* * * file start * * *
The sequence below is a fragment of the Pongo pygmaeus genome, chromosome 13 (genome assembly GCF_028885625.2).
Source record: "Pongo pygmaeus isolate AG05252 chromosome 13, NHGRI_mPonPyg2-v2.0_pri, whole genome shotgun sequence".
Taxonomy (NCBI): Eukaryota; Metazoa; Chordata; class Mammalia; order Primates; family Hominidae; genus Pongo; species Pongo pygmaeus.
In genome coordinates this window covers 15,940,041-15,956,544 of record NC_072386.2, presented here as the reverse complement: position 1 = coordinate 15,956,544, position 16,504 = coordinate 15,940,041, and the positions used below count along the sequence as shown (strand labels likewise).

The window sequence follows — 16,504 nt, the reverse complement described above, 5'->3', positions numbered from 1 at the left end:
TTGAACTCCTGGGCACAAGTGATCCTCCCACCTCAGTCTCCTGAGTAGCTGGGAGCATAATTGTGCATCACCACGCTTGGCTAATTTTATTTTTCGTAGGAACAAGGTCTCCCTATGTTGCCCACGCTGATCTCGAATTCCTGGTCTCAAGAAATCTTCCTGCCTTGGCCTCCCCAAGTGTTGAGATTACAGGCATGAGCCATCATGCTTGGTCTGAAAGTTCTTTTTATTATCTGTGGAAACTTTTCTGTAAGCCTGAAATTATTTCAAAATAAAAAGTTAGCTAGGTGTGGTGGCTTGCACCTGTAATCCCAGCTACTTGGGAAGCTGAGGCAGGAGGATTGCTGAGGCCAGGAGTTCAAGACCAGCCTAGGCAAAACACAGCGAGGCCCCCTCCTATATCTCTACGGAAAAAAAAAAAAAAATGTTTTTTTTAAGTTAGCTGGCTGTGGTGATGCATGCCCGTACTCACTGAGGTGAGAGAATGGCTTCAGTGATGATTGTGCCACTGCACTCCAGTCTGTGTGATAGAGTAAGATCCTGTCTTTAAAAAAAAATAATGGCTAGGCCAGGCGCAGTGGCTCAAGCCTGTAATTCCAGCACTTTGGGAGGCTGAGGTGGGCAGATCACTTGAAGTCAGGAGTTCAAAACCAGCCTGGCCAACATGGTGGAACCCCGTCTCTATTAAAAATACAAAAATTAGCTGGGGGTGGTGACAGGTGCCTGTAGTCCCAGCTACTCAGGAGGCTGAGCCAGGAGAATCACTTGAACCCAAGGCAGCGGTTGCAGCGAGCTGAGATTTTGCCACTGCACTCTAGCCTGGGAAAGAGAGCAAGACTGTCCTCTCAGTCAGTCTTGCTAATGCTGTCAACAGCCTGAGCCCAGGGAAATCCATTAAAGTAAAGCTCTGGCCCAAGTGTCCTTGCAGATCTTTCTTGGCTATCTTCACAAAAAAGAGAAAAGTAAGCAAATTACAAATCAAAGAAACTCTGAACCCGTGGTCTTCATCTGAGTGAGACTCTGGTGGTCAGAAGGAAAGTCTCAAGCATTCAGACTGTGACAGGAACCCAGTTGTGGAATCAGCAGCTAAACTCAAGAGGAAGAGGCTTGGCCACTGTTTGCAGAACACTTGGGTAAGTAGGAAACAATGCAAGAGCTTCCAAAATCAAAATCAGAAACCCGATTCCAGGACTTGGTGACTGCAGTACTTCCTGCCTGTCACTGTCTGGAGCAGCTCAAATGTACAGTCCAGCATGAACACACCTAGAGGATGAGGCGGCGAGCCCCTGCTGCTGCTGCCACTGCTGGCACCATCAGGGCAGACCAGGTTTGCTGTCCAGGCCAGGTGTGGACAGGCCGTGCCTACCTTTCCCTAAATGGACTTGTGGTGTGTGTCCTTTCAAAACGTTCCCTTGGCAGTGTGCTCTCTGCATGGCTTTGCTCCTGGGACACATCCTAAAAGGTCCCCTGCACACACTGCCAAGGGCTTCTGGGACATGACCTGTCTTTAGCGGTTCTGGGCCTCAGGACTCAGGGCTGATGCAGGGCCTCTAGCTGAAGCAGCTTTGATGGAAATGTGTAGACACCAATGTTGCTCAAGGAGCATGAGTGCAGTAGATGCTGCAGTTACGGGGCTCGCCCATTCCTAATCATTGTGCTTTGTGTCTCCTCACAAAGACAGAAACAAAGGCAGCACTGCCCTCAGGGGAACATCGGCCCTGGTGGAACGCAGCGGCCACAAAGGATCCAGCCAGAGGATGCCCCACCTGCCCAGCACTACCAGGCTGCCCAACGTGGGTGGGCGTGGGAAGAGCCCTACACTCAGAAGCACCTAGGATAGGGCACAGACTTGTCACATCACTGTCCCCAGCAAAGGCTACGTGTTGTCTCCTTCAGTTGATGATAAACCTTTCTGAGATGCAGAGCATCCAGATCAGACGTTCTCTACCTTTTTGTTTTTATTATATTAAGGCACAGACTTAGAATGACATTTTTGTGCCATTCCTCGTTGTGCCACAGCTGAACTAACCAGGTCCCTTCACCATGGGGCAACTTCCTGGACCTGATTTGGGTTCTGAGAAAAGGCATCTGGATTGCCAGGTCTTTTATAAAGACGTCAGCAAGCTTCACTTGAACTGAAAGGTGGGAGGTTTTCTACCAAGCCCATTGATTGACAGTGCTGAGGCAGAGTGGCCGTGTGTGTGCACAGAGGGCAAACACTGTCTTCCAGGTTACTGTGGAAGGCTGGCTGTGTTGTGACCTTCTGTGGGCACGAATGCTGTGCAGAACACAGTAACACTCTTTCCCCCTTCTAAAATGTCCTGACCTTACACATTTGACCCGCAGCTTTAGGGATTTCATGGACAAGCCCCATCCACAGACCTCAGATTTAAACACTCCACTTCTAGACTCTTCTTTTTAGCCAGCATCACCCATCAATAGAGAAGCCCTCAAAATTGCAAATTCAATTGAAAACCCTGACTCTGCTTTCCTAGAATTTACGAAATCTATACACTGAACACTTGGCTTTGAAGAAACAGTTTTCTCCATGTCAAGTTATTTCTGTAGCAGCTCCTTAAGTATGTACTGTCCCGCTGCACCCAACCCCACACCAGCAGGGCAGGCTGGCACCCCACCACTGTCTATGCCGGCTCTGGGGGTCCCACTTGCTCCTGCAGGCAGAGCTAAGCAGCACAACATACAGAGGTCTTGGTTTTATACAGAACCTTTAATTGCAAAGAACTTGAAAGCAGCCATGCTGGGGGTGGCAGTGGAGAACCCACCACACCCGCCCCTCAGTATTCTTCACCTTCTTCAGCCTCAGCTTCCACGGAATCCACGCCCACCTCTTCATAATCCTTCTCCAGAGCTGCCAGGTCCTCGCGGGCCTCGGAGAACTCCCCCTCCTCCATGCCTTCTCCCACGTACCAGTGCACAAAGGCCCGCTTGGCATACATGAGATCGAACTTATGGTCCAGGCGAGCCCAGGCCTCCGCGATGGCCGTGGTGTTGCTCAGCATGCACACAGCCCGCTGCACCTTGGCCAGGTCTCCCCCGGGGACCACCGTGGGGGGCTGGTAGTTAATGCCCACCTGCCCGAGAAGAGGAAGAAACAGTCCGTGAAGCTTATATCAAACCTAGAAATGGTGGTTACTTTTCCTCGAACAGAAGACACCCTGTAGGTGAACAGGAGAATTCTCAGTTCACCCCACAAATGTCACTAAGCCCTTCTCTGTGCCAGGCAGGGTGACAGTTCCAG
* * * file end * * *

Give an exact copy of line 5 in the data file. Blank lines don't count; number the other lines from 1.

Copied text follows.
The window sequence follows — 16,504 nt, the reverse complement described above, 5'->3', positions numbered from 1 at the left end: